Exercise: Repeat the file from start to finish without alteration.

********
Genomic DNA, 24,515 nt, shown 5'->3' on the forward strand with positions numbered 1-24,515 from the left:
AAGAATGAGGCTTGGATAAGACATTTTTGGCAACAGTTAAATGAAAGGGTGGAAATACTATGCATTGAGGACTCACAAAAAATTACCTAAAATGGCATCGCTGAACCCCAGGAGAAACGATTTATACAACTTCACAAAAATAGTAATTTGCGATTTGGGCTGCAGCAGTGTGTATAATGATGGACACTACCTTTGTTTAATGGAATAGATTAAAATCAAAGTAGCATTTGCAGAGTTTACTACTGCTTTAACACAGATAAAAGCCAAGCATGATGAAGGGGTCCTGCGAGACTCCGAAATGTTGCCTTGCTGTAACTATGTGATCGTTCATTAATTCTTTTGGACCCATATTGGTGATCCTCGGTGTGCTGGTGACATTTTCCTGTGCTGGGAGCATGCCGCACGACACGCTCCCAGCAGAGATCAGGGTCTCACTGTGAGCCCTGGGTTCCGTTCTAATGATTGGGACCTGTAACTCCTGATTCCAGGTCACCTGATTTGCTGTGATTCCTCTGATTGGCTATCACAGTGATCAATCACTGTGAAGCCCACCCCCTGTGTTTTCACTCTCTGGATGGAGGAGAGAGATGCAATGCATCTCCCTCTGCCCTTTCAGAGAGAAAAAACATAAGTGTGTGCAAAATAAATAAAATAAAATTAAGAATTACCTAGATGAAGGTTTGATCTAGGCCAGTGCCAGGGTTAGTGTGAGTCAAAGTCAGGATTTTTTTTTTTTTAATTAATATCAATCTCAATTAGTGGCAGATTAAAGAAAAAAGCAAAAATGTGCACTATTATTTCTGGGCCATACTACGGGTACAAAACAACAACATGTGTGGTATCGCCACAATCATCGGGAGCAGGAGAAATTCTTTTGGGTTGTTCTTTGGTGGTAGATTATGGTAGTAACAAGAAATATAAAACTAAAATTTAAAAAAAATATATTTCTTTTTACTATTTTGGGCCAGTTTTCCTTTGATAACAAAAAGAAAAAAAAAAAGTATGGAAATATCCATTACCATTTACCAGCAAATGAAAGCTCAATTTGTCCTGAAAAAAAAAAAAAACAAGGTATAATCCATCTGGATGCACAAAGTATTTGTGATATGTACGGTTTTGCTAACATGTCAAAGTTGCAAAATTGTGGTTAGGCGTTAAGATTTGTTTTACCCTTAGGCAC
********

Genomic DNA, 24,515 nt, shown 5'->3' on the forward strand with positions numbered 1-24,515 from the left:
AAGAATGAGGCTTGGATAAGACATTTTTGGCAACAGTTAAATGAAAGGGTGGAAATACTATGCATTGAGGACTCACAAAAAATTACCTAAAATGGCATCGCTGAACCCCAGGAGAAACGATTTATACAACTTCACAAAAATAGTAATTTGCGATTTGGGCTGCAGCAGTGTGTATAATGATGGACACTACCTTTGTTTAATGGAATAGATTAAAATCAAAGTAGCATTTGCAGAGTTTACTACTGCTTTAACACAGATAAAAGCCAAGCATGATGAAGGGGTCCTGCGAGACTCCGAAATGTTGCCTTGCTGTAACTATGTGATCGTTCATTAATTCTTTTGGACCCATATTGGTGATCCTCGGTGTGCTGGTGACATTTTCCTGTGCTGGGAGCATGCCGCACGACACGCTCCCAGCAGAGATCAGGGTCTCACTGTGAGCCCTGGGTTCCGTTCTAATGATTGGGACCTGTAACTCCTGATTCCAGGTCACCTGATTTGCTGTGATTCCTCTGATTGGCTATCACAGTGATCAATCACTGTGAAGCCCACCCCCTGTGTTTTCACTCTCTGGATGGAGGAGAGAGATGCAATGCATCTCCCTCTGCCCTTTCAGAGAGAAAAAACATAAGTGTGTGCAAAATAAATAAAATAAAATTAAGAATTACCTAGATGAAGGTTTGATCTAGGCCAGTGCCAGGGTTAGTGTGAGTCAAAGTCAGGATTTTTTTTTTTTTAATTAATATCAATCTCAATTAGTGGCAGATTAAAGAAAAAAGCAAAAATGTGCACTATTATTTCTGGGCCATACTACGGGTACAAAACAACAACATGTGTGGTATCGCCACAATCATCGGGAGCAGGAGAAATTCTTTTGGGTTGTTCTTTGGTGGTAGATTATGGTAGTAACAAGAAATATAAAACTAAAATTTAAAAAAAATATATTTCTTTTTACTATTTTGGGCCAGTTTTCCTTTGATAACAAAAAGAAAAAAAAAAAGTATGGAAATATCCATTACCATTTACCAGCAAATGAAAGCTCAATTTGTCCTGAAAAAAAAAAAAAACAAGGTATAATCCATCTGGATGCACAAAGTATTTGTGATATGTACGGTTTTGCTAACATGTCAAAGTTGCAAAATTGTGGTTAGGCGTTAAGATTTGTTTTACCCTTAGGCAC